Sunday, January 4, 2009

Central Church Ownership - Two Edged Sword

Tomorrow the California Supreme Court will render its decision on a series of cases regarding the secession of several parishes from the Episcopal Church. Needless to say, it’s a nail-biter for everyone.

Anglican Cumudgeon has been covering this saga in detail (he doesn’t do it any other way). You will find an interesting comment from the Anglican blogger Baby Blue, who has had front row seats to the so-far successful secession of parishes in Virginia:

"The other problem that the remaining parishes in The Episcopal Church have if this ruling goes in favor of the Diocese is that no lay person in their right mind is going to invest in a parish that the laity have no control over. If the bishop 'owns' the church, what’s the sense in investing in the property? Tell the bishop to take care of it, and when children get hit by cars in the parking lot on Sunday morning, let the bishop get sued instead."

The blogger goes on to say, "There’s a lot of responsibility that goes with owning property and these bishops - thinking it’s a political action - have no idea what a hornets nest they are stirring up. So, if the People lose this ruling, the The Episcopla Church bishops have far more of a problem on their hands than parishes departing over heretical doctrine. Send all the bills to the bishop - the properties are now his problem."

What do you think? Is central ownership of property a two-edged sword for the central church?

In a broad sense, any central church is a final destination for the liabilities of its parishes/local churches when the property is held centrally. Those liabilities include tort/personal injury liabilities such as Baby Blue mentions, but they also include any indebtedness that the church holds. In most cases those liabilities are dispensed with at the local level, but sometimes they move “up the line.”

Those who give and are conscious of a lack of control at the local level will reduce their giving accordingly. The best way to avoid that problem is to have healthy “give and take” between the denomination and its local churches. But that’s what’s broken down in The Episcopal Church, spectacularly so.

The wise central church must take a “know when to hold ‘em and know when to fold ‘em” mentality. For example, it may be expedient for a large local church with a high debt load and insufficient cash flow to be “cut loose” from the central church.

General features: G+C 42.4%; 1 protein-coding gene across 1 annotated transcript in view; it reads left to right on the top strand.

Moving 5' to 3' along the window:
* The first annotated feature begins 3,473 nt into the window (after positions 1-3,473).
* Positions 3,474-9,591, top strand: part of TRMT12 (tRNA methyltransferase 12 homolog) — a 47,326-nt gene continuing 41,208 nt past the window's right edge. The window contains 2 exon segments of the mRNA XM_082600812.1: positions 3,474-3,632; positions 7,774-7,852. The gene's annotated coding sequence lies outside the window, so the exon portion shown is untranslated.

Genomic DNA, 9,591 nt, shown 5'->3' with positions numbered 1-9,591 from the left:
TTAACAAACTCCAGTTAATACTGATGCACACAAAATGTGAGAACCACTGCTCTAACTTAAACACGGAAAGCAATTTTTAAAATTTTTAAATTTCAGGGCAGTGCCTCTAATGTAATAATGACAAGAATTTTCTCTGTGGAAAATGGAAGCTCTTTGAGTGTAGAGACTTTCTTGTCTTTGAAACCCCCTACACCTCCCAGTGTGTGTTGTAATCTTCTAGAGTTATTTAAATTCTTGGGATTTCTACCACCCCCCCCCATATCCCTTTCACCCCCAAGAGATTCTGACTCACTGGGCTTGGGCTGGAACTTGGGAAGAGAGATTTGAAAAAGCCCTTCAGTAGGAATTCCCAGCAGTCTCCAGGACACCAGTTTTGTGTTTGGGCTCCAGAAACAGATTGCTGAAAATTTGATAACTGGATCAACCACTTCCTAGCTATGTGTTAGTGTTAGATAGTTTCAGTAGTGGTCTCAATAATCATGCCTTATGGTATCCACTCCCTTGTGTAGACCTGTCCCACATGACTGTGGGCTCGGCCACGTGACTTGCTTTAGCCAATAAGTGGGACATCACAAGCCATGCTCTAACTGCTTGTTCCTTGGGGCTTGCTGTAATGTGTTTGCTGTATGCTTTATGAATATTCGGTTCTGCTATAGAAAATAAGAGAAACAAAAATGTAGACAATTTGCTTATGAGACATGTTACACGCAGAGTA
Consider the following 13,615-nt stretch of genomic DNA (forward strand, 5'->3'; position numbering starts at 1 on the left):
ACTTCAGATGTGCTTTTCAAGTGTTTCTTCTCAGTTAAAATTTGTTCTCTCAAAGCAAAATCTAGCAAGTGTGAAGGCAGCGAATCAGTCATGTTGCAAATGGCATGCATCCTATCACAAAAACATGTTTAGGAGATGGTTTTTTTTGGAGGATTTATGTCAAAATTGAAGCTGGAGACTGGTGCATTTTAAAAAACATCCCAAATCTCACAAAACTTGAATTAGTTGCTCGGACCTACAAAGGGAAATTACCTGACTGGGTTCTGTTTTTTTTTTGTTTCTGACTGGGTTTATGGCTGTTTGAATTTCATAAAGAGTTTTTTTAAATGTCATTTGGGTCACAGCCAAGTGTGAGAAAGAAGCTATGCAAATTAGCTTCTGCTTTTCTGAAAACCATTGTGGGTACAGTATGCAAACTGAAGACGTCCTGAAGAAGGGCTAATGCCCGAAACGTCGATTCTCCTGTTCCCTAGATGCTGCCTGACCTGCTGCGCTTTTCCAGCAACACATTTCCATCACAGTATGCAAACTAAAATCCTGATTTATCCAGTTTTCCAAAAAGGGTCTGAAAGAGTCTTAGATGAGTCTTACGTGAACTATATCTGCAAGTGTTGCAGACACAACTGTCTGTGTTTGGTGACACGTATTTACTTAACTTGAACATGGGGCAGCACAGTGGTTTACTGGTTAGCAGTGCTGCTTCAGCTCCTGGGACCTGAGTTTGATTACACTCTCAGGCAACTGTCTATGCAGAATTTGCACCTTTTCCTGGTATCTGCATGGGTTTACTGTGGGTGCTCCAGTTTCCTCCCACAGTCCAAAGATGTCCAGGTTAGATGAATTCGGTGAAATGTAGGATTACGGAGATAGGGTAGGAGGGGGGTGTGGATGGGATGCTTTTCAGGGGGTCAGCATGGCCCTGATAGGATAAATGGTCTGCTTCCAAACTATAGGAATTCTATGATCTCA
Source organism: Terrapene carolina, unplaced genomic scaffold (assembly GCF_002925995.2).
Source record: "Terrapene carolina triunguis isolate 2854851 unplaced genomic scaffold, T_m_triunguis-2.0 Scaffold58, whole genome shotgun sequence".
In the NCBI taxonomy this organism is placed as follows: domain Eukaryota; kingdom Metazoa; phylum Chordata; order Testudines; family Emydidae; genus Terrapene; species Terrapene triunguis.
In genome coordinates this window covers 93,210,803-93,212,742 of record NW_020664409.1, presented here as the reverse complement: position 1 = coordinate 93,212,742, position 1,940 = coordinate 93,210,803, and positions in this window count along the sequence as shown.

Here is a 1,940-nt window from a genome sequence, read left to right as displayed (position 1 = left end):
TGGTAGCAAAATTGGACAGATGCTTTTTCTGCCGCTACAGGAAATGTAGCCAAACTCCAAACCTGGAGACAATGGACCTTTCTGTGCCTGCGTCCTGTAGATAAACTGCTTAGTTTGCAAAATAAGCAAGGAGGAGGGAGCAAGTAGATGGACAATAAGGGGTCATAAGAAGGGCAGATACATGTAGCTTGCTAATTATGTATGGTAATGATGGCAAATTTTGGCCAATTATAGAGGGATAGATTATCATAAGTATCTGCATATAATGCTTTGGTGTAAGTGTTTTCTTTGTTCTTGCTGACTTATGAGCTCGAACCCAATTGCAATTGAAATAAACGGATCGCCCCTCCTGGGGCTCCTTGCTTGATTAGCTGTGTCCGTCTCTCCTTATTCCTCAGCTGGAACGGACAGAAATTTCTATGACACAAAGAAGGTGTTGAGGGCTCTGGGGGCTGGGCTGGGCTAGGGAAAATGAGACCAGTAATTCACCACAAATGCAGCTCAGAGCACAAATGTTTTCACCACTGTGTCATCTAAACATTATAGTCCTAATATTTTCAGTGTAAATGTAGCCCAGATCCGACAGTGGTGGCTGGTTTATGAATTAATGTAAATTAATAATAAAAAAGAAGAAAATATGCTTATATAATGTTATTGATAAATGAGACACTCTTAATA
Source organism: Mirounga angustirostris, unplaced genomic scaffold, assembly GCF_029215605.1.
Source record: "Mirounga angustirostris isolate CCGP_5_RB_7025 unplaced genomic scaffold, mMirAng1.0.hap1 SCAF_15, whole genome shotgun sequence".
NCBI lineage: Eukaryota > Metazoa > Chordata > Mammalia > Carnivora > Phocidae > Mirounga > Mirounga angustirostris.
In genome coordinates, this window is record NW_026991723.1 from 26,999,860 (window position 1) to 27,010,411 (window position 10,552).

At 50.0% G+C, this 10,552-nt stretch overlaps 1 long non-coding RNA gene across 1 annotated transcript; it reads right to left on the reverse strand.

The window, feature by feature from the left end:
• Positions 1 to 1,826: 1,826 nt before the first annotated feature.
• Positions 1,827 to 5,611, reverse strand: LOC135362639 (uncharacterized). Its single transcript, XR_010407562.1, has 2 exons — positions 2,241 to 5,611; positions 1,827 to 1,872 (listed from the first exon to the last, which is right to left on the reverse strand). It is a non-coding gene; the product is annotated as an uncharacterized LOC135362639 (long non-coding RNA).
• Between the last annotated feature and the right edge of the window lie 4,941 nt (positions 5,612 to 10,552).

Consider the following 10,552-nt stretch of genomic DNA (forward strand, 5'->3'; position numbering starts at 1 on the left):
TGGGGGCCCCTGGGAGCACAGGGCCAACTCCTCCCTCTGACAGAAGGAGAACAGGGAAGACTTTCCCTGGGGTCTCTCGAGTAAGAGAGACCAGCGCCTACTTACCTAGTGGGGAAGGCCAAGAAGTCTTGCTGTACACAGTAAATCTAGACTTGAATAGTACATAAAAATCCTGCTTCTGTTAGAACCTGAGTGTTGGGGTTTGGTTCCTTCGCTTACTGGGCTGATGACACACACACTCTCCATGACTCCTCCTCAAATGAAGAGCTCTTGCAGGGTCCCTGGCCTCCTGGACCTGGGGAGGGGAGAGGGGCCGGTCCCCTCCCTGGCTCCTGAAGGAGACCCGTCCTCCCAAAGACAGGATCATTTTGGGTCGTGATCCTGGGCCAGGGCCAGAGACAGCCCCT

Irrespective of how this decision comes out, The Episcopal Church’s demographics fortell of a world with empty parishes and reduced income. Under those circumstances, they’ll wish they had the money they wasted on litigation.

What say you? (Click "comments" below.)

[from Positive Infinity]

1 comment:

Anonymous said...

Central government may have been a great idea years ago, but the changing times and economy have brought us to a very different and unique situation. Arguments endorsing a centralized government from a biblical perspective are not always valid. The NT never deals with property ownership by the church. It's model of spiritual authority is based on a servant-leadership concept. Most centralized forms of church government exercise their right of possession for the purpose of securing their ability to rule. Local congregations are often pressed to obey the rule of government through fear and manipulation. It is disguised behind the mask of spiritual submisssion. A church organization that patterns itself after NT principles will always govern by acts of love and servanthood.

Ownership and control of local properties should be held by the group that is paying the financial support to operate the facilities. If the central government wants to retain ownership, let them pay the financial support for each existing church. They will soon find out ownership is more of a responsibility than what they are willing or capable of handling.

If a denomination will rule by love and respect, local churches will most likely acknowledge their spiritual authority, and be willing to cooperate with the recognizable NT patterns of servat-leadership. Property ownership by any central government would never be necessary if they follow the NT principle of spiritual authority.